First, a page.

Recently I have been fascinated about the way some people seem to connect the exercise benefits of pole walking only to SPEED rather than thinking about engaging as many muscles as possible in a way that will maximise the over all training effect . Used correctly, poles will tone the upper arms and provide a highly effective cardiovascular workout but not if you only seek to move fast with them. In fact being too speedy could have the opposite effects and reduce the toning and cardiovascular benefits gained by using more muscles in a controlled way
Yes, its true that using poles will make you feel lighter on your feet and will therefore help you move faster than normal but if you think back to the origins of Nordic Walking and imagine the ‘push’ of the pole into the snow in order to gain propulsion, you can begin to appreciate that it was not a fast action but a strong concentrated effort in order to harness the power of the upper body in order to make you glide forward. Today’s Nordic Walker in the UK may not be using it to train for this precise gliding action but they would do well to focus on the quality of their pole plant and make sure that they are not simply tapping it into the ground and going through the motions in order to move quickly
So, how do we take stock and work on quality pole planting? The best things to do is to think of the cross trainer in the gym, use it with low resistance and you can work all of your muscles and move pretty fast BUT up the resistance levels and slow down to really feel the training effect. Nordic walking is similar and a good way to practise this is by using a one arm pole plant to begin with!
DRILL 1 – The one pole practice drill
Yes, put one pole aside and take care to slow the movement down as you slowly push into the pole strap whilst rolling up onto the opposite toes before pushing off. What you should feel (providing you have kept your arms fairly straight as per good technique) is that there is a point in that movement sequence where your body weight is being held by the upper body via the pole and the foot just before you push into the next step. Now try ‘hovering’ in this position briefly and feel how your core engages too. It’s this element that will be lost if you rush the pole planting in order to step forward again at speed.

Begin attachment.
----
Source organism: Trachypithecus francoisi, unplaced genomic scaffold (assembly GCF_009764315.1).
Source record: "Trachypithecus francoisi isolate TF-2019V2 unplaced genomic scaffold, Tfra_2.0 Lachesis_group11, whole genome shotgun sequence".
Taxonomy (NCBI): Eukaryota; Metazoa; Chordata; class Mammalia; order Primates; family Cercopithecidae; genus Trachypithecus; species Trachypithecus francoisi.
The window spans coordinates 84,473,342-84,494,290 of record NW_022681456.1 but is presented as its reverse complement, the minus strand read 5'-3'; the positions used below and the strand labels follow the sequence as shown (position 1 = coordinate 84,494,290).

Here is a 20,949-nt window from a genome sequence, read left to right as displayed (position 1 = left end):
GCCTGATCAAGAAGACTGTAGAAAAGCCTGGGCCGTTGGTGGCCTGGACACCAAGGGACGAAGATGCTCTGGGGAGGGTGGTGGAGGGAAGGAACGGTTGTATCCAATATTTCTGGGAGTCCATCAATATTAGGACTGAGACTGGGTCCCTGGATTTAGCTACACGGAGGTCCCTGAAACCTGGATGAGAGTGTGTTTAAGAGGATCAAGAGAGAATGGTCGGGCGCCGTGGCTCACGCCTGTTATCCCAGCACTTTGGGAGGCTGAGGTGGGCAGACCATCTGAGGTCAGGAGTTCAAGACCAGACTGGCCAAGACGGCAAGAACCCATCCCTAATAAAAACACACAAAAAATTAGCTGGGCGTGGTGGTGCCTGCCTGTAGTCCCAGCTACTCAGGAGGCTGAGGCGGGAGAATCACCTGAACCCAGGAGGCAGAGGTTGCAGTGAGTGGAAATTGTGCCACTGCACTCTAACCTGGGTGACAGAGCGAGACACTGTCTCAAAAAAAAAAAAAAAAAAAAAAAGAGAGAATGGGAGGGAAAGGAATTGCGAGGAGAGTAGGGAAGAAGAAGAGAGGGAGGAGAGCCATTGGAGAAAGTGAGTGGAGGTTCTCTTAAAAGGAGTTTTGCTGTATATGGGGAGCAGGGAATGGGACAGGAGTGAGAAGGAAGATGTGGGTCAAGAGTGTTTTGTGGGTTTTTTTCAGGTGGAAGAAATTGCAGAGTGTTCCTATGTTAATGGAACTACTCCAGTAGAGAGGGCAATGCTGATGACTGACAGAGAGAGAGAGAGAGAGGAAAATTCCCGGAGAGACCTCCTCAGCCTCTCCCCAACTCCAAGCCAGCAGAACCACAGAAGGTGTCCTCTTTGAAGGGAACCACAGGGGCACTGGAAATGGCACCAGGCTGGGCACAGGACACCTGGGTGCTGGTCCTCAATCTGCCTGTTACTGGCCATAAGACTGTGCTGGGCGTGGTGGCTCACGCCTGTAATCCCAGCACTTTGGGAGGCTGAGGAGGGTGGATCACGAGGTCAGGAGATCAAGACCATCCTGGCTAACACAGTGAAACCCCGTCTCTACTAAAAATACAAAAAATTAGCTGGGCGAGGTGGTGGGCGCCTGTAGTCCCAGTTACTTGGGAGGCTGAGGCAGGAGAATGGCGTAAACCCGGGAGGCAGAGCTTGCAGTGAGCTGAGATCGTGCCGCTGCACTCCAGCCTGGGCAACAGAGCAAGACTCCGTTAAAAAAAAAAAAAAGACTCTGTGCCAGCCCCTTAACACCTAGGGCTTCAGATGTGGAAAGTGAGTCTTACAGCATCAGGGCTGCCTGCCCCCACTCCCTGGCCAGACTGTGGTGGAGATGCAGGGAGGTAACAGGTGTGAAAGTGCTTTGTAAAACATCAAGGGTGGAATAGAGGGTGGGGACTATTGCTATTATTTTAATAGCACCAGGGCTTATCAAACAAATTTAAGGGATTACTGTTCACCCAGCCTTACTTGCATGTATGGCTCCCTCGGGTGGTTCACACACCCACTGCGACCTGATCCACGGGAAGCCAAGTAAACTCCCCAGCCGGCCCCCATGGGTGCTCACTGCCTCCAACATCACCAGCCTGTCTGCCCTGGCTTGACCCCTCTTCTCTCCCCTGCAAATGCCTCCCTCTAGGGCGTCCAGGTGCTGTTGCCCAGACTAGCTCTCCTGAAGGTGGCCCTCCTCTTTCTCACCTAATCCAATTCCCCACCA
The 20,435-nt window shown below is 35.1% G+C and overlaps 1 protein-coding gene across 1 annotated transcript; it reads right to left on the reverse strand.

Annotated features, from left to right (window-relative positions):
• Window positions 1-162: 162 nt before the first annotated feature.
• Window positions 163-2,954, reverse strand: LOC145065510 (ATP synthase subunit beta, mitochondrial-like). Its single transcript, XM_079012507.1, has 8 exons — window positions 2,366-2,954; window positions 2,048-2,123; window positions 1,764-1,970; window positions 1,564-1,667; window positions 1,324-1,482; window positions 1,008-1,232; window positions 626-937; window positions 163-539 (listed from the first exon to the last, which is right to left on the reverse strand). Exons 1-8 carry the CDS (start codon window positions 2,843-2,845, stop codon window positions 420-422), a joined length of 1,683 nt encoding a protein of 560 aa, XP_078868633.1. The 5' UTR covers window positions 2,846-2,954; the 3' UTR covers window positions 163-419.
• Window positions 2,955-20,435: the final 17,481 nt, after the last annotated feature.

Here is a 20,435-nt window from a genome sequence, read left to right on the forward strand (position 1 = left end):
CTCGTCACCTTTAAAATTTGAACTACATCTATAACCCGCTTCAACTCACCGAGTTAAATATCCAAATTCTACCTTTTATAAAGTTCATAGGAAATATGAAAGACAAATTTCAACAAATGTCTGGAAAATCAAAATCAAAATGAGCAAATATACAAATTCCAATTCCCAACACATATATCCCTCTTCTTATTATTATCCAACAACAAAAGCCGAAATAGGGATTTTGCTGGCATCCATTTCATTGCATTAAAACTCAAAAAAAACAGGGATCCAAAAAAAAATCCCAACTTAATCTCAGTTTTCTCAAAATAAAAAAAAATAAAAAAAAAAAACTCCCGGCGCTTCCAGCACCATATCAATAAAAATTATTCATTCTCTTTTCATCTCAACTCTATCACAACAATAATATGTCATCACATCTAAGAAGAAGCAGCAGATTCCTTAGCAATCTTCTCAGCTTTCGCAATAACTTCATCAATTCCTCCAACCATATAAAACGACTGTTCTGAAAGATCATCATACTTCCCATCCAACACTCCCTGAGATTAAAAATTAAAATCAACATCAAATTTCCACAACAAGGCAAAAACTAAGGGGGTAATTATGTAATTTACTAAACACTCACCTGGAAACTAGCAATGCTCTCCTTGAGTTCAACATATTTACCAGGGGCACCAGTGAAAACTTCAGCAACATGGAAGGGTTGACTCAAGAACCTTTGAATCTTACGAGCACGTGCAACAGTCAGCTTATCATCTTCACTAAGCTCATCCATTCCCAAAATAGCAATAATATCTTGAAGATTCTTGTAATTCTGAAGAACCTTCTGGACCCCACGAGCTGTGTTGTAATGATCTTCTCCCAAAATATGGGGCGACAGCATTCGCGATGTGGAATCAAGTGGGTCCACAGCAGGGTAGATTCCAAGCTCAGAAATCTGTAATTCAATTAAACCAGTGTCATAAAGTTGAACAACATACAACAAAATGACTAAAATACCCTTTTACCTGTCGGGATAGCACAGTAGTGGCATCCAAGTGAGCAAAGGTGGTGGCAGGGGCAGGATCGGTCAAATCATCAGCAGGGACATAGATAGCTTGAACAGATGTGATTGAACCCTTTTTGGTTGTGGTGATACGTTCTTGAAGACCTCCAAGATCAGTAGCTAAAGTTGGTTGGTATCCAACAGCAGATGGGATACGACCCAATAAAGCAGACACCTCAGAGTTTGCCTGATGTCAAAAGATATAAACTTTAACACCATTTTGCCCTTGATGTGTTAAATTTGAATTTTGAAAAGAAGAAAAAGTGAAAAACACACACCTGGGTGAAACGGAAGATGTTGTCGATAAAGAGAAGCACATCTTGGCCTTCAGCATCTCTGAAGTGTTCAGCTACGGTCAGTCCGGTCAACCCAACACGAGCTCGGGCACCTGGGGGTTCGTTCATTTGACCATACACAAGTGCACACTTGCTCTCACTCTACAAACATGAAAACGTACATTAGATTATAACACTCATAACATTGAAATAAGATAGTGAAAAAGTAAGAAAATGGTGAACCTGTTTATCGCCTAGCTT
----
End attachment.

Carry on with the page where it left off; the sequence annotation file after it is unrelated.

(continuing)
Now go through the one pole drill again and simply tap the pole as you quickly step forward on the opposite leg – you should be able to feel far less upper body and core engagement and actually less propulsion too. This ‘tapping’ is a bad habit to get into and results in very fast movements but often shorter strides and minimal upper body work
Here’s another drill that we find very useful:-
DRILL 2 – The buzz or counting drill
This time, go back to using both poles but as you plant them on the ground try counting loudly 1 2 3 in order to keep the pole in contact with the ground for longer with each arm movement. Think of the ‘tapping’ as a brief ‘1’ and now keep the pole on the ground for the count of 2 and 3.
Another way of thinking about this drill is to imagine that the ground makes a sound when the pole hits it – like the buzzing sound generated by those children’s toys where you try to pass a loop over a fixed wire. Now plant the poles and imagine that the BUZZ sound needs to be a long concentrated buzzzzzz like a bee and not just a short buzz! OK, you may feel odd buzzing your way along with your poles but get this right and your upper body will thank you for it.
What you will notice after a while is that you can still pick up the speed AND plant the poles to maximum effect as you build up fitness. The key difference is that you are working harder AND smarter and not just faster!
Tips provided by Gill Stewart Author of the Complete Guide to Nordic Walking and the UK HQ Team.